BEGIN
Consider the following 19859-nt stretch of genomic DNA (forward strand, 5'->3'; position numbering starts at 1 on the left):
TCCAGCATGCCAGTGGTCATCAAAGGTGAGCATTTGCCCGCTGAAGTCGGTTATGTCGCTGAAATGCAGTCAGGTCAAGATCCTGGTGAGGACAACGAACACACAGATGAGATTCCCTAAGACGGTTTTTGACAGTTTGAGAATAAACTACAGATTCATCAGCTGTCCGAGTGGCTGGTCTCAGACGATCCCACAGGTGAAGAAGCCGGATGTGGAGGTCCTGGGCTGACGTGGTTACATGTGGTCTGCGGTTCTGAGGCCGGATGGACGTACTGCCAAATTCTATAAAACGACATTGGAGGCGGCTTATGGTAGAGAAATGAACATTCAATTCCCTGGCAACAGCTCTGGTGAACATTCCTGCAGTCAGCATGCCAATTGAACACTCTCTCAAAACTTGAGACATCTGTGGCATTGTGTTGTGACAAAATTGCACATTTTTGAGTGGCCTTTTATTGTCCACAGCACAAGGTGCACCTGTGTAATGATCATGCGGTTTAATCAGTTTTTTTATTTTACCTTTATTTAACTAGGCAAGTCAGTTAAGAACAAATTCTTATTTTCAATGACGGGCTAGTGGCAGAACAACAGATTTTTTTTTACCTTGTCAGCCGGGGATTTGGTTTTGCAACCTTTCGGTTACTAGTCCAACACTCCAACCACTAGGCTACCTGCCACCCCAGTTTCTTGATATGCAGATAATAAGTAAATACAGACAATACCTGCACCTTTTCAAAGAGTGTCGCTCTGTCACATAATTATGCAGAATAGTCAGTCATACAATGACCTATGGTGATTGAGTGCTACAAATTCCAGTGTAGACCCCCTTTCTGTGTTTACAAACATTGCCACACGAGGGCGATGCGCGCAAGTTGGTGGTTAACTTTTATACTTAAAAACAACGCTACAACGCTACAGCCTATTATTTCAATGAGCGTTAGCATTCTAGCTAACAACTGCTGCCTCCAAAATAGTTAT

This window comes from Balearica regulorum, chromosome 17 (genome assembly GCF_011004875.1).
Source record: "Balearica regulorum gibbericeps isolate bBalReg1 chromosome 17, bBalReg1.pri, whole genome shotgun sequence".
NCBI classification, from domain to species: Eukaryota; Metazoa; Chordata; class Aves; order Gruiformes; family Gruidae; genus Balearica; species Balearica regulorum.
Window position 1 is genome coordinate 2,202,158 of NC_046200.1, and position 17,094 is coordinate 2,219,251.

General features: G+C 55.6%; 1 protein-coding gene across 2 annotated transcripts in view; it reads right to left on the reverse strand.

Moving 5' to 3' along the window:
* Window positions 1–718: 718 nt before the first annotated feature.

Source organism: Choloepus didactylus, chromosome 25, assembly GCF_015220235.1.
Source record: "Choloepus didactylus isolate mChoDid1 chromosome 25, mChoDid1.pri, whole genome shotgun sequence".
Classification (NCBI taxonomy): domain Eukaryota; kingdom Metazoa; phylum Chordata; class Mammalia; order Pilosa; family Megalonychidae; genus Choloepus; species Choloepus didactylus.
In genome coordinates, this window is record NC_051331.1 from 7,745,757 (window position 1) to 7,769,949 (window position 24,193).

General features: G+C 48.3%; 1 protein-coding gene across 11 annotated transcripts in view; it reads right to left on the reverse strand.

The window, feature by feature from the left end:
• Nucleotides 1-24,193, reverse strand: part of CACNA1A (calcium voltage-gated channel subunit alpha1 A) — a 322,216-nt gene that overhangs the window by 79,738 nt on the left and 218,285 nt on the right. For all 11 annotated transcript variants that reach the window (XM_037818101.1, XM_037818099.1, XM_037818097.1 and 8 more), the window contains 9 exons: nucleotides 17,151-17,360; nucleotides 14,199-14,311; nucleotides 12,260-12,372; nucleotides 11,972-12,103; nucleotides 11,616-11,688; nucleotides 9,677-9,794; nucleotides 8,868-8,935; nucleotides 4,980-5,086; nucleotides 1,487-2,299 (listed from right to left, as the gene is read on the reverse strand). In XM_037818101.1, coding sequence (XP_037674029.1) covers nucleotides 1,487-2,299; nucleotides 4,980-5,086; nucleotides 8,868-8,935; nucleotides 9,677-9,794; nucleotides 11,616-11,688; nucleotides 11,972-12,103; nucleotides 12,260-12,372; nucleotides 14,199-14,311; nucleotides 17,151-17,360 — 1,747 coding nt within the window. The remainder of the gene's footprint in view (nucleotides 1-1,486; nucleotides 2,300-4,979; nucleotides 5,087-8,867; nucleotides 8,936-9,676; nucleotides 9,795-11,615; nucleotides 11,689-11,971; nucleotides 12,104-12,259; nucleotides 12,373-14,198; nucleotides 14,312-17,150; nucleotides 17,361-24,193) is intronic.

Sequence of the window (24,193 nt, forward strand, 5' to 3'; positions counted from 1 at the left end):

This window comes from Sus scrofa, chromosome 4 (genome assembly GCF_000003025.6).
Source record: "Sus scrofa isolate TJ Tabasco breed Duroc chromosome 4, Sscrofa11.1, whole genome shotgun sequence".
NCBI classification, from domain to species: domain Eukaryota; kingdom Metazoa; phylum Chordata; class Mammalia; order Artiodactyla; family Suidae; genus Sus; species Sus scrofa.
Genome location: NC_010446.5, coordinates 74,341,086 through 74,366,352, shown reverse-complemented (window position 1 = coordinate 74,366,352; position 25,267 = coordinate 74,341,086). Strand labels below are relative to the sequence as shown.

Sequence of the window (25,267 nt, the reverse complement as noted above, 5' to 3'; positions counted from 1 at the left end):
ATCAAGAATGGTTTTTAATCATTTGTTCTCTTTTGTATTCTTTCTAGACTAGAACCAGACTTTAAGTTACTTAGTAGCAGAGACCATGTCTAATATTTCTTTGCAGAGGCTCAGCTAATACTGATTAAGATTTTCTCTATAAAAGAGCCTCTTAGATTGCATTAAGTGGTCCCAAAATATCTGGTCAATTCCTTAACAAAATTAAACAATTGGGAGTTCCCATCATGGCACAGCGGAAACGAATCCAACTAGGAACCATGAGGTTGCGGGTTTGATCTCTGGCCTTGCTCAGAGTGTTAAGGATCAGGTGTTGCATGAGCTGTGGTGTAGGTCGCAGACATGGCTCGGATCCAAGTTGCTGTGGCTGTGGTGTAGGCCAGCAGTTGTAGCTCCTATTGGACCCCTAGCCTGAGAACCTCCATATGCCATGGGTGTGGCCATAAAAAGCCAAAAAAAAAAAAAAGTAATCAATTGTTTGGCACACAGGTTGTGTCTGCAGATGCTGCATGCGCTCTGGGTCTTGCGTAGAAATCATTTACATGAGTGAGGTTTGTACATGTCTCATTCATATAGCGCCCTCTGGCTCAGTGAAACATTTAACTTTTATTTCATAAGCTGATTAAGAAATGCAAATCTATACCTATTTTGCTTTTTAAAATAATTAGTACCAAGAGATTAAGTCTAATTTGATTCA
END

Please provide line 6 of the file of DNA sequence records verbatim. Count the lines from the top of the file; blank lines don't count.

Window position 1 is genome coordinate 2,202,158 of NC_046200.1, and position 17,094 is coordinate 2,219,251.